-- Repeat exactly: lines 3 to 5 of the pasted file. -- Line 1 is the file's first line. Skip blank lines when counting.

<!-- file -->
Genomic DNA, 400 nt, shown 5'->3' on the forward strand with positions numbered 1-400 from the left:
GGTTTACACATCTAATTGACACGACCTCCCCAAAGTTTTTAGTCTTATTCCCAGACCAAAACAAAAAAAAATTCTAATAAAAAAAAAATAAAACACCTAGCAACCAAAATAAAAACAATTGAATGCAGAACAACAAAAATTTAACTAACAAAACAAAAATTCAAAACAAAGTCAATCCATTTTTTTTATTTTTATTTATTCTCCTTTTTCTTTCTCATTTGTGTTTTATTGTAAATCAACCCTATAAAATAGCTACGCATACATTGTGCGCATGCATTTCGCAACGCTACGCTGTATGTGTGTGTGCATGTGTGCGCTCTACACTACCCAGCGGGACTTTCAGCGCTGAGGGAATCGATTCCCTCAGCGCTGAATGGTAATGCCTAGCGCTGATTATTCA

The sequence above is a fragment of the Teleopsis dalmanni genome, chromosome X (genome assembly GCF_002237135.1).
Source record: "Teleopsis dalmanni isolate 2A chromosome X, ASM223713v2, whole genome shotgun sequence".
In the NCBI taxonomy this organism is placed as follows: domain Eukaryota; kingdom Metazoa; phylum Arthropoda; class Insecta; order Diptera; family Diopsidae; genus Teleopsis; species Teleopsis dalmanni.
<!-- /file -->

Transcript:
The sequence above is a fragment of the Teleopsis dalmanni genome, chromosome X (genome assembly GCF_002237135.1).
Source record: "Teleopsis dalmanni isolate 2A chromosome X, ASM223713v2, whole genome shotgun sequence".
In the NCBI taxonomy this organism is placed as follows: domain Eukaryota; kingdom Metazoa; phylum Arthropoda; class Insecta; order Diptera; family Diopsidae; genus Teleopsis; species Teleopsis dalmanni.